WITH 90.1 FM

Ann Powers

The trash on the Venice boardwalk sparkles like Wet n Wild lip gloss. This is what people forget about Los Angeles beaches: They're part of the city, inundated with the city's grit. Half-melted Icees in Styrofoam cups, one flip-flop, taco foil, condoms, a dead vape pen. Needles. But also: a Swarovski crystal earring. A pinwheel unmoored from its handle. A streak of gooey glitter. Coins of many lands. A few miles up the Pacific Coast Highway, away from the skateboarders and homeless people, WASPs sun themselves at country clubs as employees sweep the sands.

Sleater-Kinney took a lot of chances on its latest album, The Center Won't Hold, upending its much beloved sound to experiment with strange sonics, dark textures and surprising forms. The result is one of the most adventurous, exciting – and best – albums the band has ever made. We open this week's New Music Friday with a look at how and why The Center Won't Hold works and what the recent departure of drummer Janet Weiss means for the band at this point in its quarter-century long career.

This story is part of American Anthem, a yearlong series on songs that rouse, unite, celebrate and call to action. Find more at NPR.org/Anthem.

The radio version of this story includes conversations with campers and counselors at girls' rock camps, where "Rebel Girl" has become essential listening. Hear the piece at the audio link .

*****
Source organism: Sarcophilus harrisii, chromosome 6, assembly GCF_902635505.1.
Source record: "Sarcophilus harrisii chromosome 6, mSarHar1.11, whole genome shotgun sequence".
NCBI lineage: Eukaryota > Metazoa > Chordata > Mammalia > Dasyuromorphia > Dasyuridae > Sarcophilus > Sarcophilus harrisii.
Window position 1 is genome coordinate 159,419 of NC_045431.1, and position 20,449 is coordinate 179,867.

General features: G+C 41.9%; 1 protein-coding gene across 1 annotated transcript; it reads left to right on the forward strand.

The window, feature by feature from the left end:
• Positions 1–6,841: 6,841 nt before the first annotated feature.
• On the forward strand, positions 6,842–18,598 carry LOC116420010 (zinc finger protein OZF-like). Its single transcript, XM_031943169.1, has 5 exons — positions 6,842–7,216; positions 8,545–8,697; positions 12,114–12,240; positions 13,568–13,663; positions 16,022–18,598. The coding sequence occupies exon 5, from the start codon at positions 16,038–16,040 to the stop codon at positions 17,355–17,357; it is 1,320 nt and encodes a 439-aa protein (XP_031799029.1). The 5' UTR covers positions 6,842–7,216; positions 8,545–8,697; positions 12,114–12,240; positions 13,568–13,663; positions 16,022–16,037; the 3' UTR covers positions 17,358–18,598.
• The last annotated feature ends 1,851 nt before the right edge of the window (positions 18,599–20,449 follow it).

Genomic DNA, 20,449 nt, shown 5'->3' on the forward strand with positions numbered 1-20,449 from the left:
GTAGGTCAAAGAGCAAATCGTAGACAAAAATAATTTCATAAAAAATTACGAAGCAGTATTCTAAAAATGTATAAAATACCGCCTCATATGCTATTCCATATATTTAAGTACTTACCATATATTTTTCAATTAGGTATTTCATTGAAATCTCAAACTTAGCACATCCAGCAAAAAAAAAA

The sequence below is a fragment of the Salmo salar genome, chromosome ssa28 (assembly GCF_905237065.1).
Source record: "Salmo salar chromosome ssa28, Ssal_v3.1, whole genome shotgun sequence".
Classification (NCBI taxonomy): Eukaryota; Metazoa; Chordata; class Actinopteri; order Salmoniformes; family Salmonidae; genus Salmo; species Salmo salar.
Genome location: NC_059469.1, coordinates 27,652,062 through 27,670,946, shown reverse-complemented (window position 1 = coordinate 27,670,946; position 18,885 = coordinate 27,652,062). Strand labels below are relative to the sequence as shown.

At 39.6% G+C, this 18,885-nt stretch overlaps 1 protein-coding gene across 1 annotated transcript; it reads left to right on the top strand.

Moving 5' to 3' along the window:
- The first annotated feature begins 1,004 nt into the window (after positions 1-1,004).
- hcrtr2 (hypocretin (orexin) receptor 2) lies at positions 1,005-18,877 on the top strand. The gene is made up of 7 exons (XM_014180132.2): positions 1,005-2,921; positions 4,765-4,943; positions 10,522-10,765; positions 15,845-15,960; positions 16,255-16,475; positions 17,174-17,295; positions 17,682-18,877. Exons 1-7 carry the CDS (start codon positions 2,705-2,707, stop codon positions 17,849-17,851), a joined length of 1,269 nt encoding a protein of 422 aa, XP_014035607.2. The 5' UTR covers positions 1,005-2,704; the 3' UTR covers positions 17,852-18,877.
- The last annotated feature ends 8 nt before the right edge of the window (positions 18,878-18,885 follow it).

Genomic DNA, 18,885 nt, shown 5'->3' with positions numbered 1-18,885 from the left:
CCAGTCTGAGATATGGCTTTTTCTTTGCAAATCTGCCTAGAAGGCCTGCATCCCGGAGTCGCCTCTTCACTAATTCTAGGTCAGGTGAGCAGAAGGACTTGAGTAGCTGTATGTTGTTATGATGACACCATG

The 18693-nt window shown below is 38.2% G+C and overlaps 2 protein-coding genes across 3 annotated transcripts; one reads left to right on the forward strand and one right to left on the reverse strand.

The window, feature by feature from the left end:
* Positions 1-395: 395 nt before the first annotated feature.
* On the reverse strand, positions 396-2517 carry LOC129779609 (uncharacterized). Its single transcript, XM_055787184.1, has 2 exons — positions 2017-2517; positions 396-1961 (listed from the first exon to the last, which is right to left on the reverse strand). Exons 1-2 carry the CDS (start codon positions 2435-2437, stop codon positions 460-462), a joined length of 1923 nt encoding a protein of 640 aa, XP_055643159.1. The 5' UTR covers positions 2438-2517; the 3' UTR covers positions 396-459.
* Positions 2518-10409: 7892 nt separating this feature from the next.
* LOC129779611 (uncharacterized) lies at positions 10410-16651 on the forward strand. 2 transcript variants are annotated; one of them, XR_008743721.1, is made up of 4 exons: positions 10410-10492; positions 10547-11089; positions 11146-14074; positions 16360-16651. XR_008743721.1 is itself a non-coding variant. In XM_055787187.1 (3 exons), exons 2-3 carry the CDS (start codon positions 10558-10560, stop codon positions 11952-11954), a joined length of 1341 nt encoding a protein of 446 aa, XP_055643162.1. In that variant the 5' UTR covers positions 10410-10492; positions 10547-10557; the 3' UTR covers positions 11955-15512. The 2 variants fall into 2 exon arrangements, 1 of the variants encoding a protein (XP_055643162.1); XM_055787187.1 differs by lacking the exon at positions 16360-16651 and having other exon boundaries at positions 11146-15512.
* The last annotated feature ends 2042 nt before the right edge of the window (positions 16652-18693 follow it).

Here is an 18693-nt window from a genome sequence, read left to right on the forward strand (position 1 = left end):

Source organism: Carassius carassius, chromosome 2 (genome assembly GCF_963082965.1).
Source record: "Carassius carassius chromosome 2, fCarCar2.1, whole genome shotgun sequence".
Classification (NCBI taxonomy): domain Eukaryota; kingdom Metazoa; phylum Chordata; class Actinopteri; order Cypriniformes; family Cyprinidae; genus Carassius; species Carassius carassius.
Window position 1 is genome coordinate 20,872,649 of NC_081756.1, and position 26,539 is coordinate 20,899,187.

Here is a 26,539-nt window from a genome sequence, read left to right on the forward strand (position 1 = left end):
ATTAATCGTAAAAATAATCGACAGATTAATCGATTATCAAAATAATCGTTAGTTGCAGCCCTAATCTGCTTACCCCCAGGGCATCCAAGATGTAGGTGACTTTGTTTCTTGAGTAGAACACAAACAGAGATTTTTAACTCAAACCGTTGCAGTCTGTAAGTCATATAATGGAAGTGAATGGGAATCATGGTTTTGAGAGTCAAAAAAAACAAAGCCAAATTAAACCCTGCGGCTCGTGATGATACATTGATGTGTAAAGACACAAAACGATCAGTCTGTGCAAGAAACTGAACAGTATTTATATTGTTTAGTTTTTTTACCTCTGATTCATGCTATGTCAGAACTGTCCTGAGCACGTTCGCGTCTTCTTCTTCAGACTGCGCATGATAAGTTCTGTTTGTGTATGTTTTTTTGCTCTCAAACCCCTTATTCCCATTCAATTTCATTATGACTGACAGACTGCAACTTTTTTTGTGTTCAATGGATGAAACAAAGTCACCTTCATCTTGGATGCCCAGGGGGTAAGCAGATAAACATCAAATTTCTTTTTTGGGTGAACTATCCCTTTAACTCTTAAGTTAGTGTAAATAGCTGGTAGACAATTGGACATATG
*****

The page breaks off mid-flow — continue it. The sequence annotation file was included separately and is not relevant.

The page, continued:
DAVID GREENE, HOST:

And I'm David Greene. When music historians talk about the pillars of American popular music, they sometimes neglect half the population. Women are too often excluded from this conversation. NPR Music has been trying to offer some balance through an ongoing series called Turning the Tables, and Season 3 begins today.

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By Ann Powers

Nearly 40 years into their career, The Flaming Lips remain remarkably ageless and endlessly creative. They return this week with another heady, psychedelic pop record inspired by a surreal art installation by frontman Wayne Coyne. On this week's New Music Friday, we climb inside the band's kaleidoscopic new record, The King's Mouth.

It's been eight years since Ed Sheeran released his 2011, career-launching EP, No. 5 Collaborations Project. Now his No. 6 Collaborations Project has arrived and it's a features-heavy flex that shows the singer can pretty much work with anyone, from the country rock of Chris Stapleton to Eminem, 50 Cent and Skrillex. We give a listen on this week's New Music Friday along with K.R.I.T. IZ HERE, Mississippi rapper Big K.R.I.T.'s followup to his 2010 mixtape K.R.I.T.

After giving us a series of baffling ads in the London Tube and the back pages of the Dallas Observer, Radiohead frontman Thom Yorke finally released his third solo album, ANIMA, on Thursday — meaning you won't have to listen to "Not The News" on speakerphone anymore. On this week's New Music Friday, we dive into Yorke's vivid dreamscape and its accompanying film, as well as The Black Keys' electrifying Let's Rock (their first record in five years), Freddie Gibbs and Madlib's fresh collab Bandana and more.

In 1981, after reading the paraplegic veteran Ron Kovic's memoir Born on the Fourth of July, Bruce Springsteen staged a concert to benefit the advocacy group Vietnam Veterans of America. For the encore, he played a song he hadn't performed before and hasn't since.

Here's a thing you should know before watching Rolling Thunder Revue: A Bob Dylan Story, Martin Scorsese's new Netflix documentary about one of the most notorious rock tours in the genre's history: Bob Dylan is messing with you. Dylan has been messing with people since his first braggadocio days in Greenwich Village, when his made-up tales of wandering the Southwest with a circus helped convince his friends in the folk scene that he was the real proletarian deal.

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